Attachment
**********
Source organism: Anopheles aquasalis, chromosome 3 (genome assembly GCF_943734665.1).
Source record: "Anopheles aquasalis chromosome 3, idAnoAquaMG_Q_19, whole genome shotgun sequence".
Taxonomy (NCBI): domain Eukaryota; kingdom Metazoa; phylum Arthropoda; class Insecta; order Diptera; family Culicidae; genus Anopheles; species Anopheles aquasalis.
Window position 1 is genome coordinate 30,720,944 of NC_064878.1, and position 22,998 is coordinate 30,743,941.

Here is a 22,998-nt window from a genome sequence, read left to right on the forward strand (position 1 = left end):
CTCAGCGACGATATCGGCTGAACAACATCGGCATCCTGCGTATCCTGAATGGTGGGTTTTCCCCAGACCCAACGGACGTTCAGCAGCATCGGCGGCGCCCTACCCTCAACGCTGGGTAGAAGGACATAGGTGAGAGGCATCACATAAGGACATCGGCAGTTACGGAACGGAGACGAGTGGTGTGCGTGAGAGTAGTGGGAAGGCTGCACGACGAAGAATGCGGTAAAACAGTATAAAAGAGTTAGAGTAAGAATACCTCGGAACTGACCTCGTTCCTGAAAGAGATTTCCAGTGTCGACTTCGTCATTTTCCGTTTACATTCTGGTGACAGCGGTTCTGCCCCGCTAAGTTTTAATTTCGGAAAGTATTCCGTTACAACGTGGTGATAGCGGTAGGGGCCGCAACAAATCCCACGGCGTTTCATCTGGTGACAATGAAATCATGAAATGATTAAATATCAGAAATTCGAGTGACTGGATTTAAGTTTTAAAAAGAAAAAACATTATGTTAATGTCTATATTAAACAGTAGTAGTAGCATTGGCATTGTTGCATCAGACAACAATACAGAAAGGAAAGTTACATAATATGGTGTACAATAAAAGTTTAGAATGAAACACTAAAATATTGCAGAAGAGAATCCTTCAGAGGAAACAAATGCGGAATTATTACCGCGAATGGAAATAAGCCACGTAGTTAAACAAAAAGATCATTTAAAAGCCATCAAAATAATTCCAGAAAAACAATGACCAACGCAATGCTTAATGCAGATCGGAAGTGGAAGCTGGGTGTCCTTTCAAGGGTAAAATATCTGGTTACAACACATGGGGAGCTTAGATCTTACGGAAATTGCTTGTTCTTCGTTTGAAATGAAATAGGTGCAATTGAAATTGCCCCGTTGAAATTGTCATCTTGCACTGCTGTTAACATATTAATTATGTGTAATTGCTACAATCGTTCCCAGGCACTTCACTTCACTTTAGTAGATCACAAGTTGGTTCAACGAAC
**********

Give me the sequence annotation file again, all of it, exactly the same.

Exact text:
Source organism: Anopheles aquasalis, chromosome 3 (genome assembly GCF_943734665.1).
Source record: "Anopheles aquasalis chromosome 3, idAnoAquaMG_Q_19, whole genome shotgun sequence".
Taxonomy (NCBI): domain Eukaryota; kingdom Metazoa; phylum Arthropoda; class Insecta; order Diptera; family Culicidae; genus Anopheles; species Anopheles aquasalis.
Window position 1 is genome coordinate 30,720,944 of NC_064878.1, and position 22,998 is coordinate 30,743,941.

Here is a 22,998-nt window from a genome sequence, read left to right on the forward strand (position 1 = left end):
CTCAGCGACGATATCGGCTGAACAACATCGGCATCCTGCGTATCCTGAATGGTGGGTTTTCCCCAGACCCAACGGACGTTCAGCAGCATCGGCGGCGCCCTACCCTCAACGCTGGGTAGAAGGACATAGGTGAGAGGCATCACATAAGGACATCGGCAGTTACGGAACGGAGACGAGTGGTGTGCGTGAGAGTAGTGGGAAGGCTGCACGACGAAGAATGCGGTAAAACAGTATAAAAGAGTTAGAGTAAGAATACCTCGGAACTGACCTCGTTCCTGAAAGAGATTTCCAGTGTCGACTTCGTCATTTTCCGTTTACATTCTGGTGACAGCGGTTCTGCCCCGCTAAGTTTTAATTTCGGAAAGTATTCCGTTACAACGTGGTGATAGCGGTAGGGGCCGCAACAAATCCCACGGCGTTTCATCTGGTGACAATGAAATCATGAAATGATTAAATATCAGAAATTCGAGTGACTGGATTTAAGTTTTAAAAAGAAAAAACATTATGTTAATGTCTATATTAAACAGTAGTAGTAGCATTGGCATTGTTGCATCAGACAACAATACAGAAAGGAAAGTTACATAATATGGTGTACAATAAAAGTTTAGAATGAAACACTAAAATATTGCAGAAGAGAATCCTTCAGAGGAAACAAATGCGGAATTATTACCGCGAATGGAAATAAGCCACGTAGTTAAACAAAAAGATCATTTAAAAGCCATCAAAATAATTCCAGAAAAACAATGACCAACGCAATGCTTAATGCAGATCGGAAGTGGAAGCTGGGTGTCCTTTCAAGGGTAAAATATCTGGTTACAACACATGGGGAGCTTAGATCTTACGGAAATTGCTTGTTCTTCGTTTGAAATGAAATAGGTGCAATTGAAATTGCCCCGTTGAAATTGTCATCTTGCACTGCTGTTAACATATTAATTATGTGTAATTGCTACAATCGTTCCCAGGCACTTCACTTCACTTTAGTAGATCACAAGTTGGTTCAACGAAC